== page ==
The launch yesterday of a Van Ryn super premium brandy called Au.ra (below) at the Michelangelo Towers as a curtain raiser to the annual Fine Brandy Fusion Festival is the most serious attempt thus far to convert brandy from a working class beverage to a luxury good. And it’s desperately needed as today’s Business Day profile of Sishen confirms. Workers have had something of a windfall from Kumba with over 6000 receiving around R500,000 each from a share ownership scheme. The Kathu Spar has seen turnover rocket 58% while the Tops at Spar liquor store shoots out the lights with 64% growth. Manager Rudi Botma says the newly rich miners are blowing their bonanzas on expensive liquor “particularly whiskies. Guys are consuming more. They also bought cars and TVs.”
When the nouveau riche in the Northern Cape are buying expensive Scotch, vindicating Spar’s retired liquor executive Ray Edwards whisky buying spree, the height of the hill brandy has to climb is clear. Au.ra is a first step in appealing to Kumba miners and the R14K price tags will not deter them. The opposite actually as a senior official at the mine is quoted “the employees at this mine are a little windgat now, but how can you not be windgat with all that cash?”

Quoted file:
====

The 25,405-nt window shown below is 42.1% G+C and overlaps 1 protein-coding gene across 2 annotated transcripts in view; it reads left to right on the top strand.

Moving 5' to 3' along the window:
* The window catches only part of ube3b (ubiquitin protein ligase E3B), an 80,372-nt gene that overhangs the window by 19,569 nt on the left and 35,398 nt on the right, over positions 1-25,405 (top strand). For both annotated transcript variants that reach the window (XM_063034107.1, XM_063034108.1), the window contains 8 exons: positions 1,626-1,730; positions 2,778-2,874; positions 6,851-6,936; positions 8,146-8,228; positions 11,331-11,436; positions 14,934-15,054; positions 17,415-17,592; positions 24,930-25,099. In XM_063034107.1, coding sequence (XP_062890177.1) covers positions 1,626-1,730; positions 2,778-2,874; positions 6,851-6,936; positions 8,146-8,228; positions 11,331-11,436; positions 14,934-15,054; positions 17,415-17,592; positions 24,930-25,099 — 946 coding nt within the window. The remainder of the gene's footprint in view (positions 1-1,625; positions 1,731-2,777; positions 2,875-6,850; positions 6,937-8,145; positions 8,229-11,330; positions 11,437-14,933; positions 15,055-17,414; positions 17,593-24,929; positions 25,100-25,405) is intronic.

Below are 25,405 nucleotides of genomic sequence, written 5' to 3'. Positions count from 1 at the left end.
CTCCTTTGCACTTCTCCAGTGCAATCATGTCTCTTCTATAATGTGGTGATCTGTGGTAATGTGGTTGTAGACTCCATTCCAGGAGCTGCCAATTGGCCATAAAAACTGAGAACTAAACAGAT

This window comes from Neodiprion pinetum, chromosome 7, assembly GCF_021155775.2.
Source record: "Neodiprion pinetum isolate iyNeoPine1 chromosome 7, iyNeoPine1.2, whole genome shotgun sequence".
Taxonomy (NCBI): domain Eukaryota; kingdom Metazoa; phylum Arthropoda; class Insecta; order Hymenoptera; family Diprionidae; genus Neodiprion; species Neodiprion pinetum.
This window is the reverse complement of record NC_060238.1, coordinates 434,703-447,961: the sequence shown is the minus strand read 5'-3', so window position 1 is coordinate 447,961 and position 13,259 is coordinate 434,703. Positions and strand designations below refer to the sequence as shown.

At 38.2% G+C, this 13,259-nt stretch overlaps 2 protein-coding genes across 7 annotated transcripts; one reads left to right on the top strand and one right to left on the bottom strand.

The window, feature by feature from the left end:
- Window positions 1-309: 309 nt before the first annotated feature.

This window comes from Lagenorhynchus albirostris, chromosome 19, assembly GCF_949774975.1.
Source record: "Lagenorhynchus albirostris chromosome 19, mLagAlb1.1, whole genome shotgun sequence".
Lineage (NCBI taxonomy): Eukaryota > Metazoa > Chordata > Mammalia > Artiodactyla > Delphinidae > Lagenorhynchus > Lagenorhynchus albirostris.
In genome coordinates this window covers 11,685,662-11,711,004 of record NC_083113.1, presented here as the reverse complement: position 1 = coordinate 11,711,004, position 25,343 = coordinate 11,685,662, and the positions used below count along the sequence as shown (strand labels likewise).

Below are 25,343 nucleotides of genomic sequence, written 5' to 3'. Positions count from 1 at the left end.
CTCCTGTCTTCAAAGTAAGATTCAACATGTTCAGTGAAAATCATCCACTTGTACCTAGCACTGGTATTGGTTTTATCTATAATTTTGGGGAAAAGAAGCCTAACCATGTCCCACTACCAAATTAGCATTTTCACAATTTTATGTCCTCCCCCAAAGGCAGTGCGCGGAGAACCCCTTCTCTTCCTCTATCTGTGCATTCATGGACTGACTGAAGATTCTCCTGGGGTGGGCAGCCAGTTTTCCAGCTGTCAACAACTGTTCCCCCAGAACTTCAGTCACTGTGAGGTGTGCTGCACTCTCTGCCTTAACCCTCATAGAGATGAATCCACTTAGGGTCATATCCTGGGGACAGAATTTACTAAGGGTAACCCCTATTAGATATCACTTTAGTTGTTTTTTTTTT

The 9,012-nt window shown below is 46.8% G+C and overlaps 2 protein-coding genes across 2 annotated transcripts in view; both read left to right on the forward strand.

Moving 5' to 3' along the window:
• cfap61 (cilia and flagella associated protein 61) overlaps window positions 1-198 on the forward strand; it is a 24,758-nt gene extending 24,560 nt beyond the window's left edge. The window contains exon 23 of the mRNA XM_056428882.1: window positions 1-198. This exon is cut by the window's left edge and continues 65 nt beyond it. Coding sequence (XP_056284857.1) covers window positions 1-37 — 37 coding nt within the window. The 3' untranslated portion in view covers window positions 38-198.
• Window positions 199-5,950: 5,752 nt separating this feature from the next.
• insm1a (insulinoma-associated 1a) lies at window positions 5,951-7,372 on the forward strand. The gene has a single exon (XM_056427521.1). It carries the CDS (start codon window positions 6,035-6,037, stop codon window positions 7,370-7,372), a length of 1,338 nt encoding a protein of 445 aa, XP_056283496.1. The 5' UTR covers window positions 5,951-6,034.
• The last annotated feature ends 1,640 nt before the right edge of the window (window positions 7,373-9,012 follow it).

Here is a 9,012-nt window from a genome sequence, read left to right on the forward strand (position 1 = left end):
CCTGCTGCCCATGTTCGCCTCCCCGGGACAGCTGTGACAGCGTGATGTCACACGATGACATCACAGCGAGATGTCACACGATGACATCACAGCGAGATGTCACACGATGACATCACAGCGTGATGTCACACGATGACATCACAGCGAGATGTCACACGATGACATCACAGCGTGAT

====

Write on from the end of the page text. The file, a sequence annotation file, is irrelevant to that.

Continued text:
For the very name is geological as Au is the chemical symbol for gold and many iron ore miners have transferred from the gold mines of the Witwatersrand which are on the gentle slope to oblivion. Ra was the Egyptian sun god which introduces an appropriate African motif.
However, an even more appropriate interpretation of the name come from Anthropology with Au.africanus, the father of Homo erectus and thus Big Daddy to us all. From Au.africanus to Au.africanus to Au.ra, an important step in the ascent of man. With the Northern Cape already home to the world’s first restaurant, the contribution of the northwest to SA culinary heritage is confirmed. Perhaps the next Fine Brandy Fusion should be held in Kathu – after all, the first bottle of Au.ra, number zero, was sold earlier this month for 300,000 Kenyan Shillings (about R30K) at a brandy festival in Nairobi.
As a take on “How green was my valley” I’d rather go with “How fugly was my bottle”. Typical Distell overkill, blinged-up to shout faux luxury a la jobbo class. If I was whisky lover I would rather run from this atrocity of a pretentious brand poseur.
Must say that I do like the bottle.